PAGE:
Interestingly, the big draw of war games such as Call of Duty and Medal of Honor are their multiplayer modes, where players can play against other players in a perpetual war. This particular aspect of modern war games, I’d say, is actually the most “realistic” and “authentic” aspect about them. Though a match can be ‘won,’ a player can hop back into another fresh match as many times as they’d like, regardless of how many enemies or ‘wins’ one has accrued. There is no end.
The only exception is when a developer decides to pull the plug on the server that provides online play, but by that time, there will be a handful of new titles to buy–war games come out in yearly installments.
Other titles embody perpetual war on a narrative level, like Hybrid. The recently released XBLA title puts players in the middle of a global conflict thanks to the massive need of precious, rare resources. (Some cynics will be keen to draw parallels on that premise as well, but I digress.) The entire globe becomes a playing board and the more a faction wins matches, the more they are able to take control of an area. Theoretically it is possible to control the entire globe, but it’s more likely that the playing field remains contested and the war remains perpetual.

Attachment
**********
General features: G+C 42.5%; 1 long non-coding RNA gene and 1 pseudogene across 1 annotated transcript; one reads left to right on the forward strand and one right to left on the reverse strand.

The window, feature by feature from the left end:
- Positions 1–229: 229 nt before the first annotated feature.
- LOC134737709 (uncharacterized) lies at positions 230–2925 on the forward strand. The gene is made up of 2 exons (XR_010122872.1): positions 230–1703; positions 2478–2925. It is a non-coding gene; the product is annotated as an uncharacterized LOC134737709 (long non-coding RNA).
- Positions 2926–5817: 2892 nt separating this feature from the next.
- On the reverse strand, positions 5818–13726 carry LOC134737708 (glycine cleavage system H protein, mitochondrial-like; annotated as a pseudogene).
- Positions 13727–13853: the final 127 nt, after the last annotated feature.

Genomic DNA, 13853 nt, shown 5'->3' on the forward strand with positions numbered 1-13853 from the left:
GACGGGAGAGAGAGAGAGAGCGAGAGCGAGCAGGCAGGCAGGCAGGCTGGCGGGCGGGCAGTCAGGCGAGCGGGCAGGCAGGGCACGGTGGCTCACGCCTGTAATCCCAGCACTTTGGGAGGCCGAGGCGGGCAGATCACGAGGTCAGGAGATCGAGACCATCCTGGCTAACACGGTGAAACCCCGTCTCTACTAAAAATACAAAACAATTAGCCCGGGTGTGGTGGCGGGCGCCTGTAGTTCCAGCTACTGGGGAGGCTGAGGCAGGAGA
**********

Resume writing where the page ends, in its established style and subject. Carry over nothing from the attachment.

5th Cell programmed the game such that the first faction to attain 100 pieces of dark matter–which are awarded given enough dominance over an area–wins that “season” of Hybrid. The winning side is awarded an achievement and special helmet. You could say it’s like the game’s version of the “Mission Accomplished” banner, given that the war doesn’t actually end and nothing has really been won. The war must go on.
Having the game literally framed around a perpetual war that a player can supposedly ‘influence’ is a growing trend, as it allows developers to create a narratively sound reason for a multiplayer’s existence. Matches aren’t just isolated multiplayer elements that exist outside of the “actual” game–they are the game. Perpetual war also allows developers to craft mechanics with added complexity. Titles like Hybrid and MAG, after all, ask the player to consider war on a larger scale; to engage in battles that have significance and influence beyond the skirmish itself.